Programme management - programme governance and supply chain management

Programme management - programme governance and supply chain management

How can you manage resources, people and supply chain companies in a programme?

Programme governance deals with designing and implementing the functions, processes, procedures and responsibilities that define how the programme is to be set up, managed and controlled. The challenges may include:

  • Changes may be required to organisational structures, to reflect the change in focus, as the programme moves towards transition
  • The programme may require dedicated teams to carry out procurement and contract management activities relevant to the programme
  • Programmes tend to have a wide range of stakeholders, making effective communication difficult
  • The upheaval associated with change inhibits maintaining continuous services

  • A supply chain is a system of organisations, people, technologies, activities, information and resources involved in moving a product or service from supplier to customer. Many of the exchanges encountered in the supply chain are between different companies that seek to maximise their revenue within their sphere of interest, but have little knowledge or interest in the remaining players in the supply chain.

Example: supply chain for infrastructure delivery - Low-cost housing, Jozini, South Africa
Supply chain:

  • Labour – skilled foremen contracted from larger towns, unskilled local labour (beneficiaries from community)
  • Supporting services – water deliveries by truck, raw material deliveries, telecommunications
    Supply chain challenges:
  • Remote and isolated site – creating logistical challenges for materials and staff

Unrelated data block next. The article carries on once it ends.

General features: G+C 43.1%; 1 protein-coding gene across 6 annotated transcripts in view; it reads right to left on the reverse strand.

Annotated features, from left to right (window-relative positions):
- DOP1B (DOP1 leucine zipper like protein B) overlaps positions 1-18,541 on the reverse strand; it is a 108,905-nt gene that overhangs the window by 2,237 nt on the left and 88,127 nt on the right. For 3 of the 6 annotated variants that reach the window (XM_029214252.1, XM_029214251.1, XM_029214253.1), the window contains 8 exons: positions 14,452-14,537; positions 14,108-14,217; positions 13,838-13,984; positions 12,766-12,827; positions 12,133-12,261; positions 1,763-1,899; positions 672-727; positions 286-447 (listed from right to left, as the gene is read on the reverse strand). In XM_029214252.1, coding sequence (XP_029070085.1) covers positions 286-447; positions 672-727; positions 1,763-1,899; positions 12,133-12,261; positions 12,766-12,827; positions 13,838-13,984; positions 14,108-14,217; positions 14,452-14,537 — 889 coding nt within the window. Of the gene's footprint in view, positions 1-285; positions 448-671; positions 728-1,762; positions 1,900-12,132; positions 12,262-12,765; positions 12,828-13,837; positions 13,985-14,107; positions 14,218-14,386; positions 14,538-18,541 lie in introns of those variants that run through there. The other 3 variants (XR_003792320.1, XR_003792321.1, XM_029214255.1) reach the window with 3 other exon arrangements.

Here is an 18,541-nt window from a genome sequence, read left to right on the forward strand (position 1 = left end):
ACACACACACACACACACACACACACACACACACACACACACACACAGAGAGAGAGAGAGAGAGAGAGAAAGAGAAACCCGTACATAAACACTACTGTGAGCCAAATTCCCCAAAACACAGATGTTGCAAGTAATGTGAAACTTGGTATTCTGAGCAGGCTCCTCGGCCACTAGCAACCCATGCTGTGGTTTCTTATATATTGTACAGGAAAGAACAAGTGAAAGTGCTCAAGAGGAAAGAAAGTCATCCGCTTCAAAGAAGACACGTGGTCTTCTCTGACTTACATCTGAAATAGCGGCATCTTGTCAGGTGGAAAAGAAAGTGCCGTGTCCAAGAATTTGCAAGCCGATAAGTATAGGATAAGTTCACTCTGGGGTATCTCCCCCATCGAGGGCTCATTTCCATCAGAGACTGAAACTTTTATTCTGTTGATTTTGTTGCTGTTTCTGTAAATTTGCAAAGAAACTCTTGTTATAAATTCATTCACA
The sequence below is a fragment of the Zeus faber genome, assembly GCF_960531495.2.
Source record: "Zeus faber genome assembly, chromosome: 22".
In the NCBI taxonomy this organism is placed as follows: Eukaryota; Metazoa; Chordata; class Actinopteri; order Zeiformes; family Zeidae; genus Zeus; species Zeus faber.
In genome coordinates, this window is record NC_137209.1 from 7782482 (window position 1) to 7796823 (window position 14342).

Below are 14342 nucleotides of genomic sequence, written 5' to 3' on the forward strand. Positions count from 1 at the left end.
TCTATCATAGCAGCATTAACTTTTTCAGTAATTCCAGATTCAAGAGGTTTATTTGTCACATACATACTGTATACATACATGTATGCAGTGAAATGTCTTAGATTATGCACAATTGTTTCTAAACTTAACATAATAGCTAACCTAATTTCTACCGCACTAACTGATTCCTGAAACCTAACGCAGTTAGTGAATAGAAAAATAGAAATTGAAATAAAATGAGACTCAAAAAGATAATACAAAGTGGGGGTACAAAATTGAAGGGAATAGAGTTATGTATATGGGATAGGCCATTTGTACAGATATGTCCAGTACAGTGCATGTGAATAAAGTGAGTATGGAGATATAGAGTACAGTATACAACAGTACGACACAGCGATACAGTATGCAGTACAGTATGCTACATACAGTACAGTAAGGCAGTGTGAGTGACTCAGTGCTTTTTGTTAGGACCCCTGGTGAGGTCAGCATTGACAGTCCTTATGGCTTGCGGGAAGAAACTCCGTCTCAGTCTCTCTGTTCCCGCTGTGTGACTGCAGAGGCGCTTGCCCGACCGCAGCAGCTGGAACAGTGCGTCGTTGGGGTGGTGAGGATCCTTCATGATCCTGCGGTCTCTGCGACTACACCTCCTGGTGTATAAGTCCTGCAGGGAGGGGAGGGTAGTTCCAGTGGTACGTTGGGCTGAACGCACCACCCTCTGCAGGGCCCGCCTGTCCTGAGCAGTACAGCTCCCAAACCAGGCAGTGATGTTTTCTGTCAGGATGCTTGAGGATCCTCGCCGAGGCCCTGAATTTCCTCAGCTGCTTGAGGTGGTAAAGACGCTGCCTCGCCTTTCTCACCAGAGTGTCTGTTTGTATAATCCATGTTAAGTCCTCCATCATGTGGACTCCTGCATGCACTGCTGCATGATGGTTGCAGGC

• Intermittent deliveries – any missing link, particularly water, halts the programme
  • Theft of materials (e.g. cement) – by unsupervised contractors. Lack of commitment by one member of the supply chain undermines the project

Understand project and supply chain interactions to maximise benefits to all parties

Programme governance should consider the following:

  • Set up the organisational structure (e.g. appoint programme director, manager etc); procure or lease appropriate facilities and tools to manage the programme (e.g. intranet, programme office); establish procedures for managing risks, resolving issues and reporting progress
  • Consider HR management to deploy and retain staff; allocate resources to programme-level procurement and contract management; devise a communications plan, linking all stakeholders; start procedures and responsibilities for project-level reporting and programme-level monitoring and control

Supply Chain Management must aim to:

  • Incentivise performance by balancing competition and collaboration; consider risk allocation as part of the procurement route (in integrated teams, risks should be allocated to individual risk owners who understand their responsibility); ensure competencies and reliability throughout the supply chain; integrate processes to share information and arrange payment terms and methodologies for exchanging funds
  • Where distribution networks are involved, also consider distribution network configuration (number and location of suppliers, production facilities, storage facilities, and customers) and distribution strategy; trade-offs in logistical activities and inventory management
Example: municipalities procuring infrastructure projects through tender adjudication and awards committees may consider the following:
  • Appoint service providers using contracts in place with other organs of state
  • Develop service provider rosters
  • Make one person clearly responsible for each project, ensuring that there are no delays
  • Develop standard specifications for particular groups of projects
  • Group similar projects into one tender
  • Supply Chain Committees should have qualified staff
  • In the case of bulk services to be funded by developers, municipalities should not insist on the bulk contributions being paid into their coffers, but commission developers to develop bulk infrastructure themselves

Further reading:

The Office of Government Commerce (OGC) - Introduction to programmes
APM, Introduction to Programme Management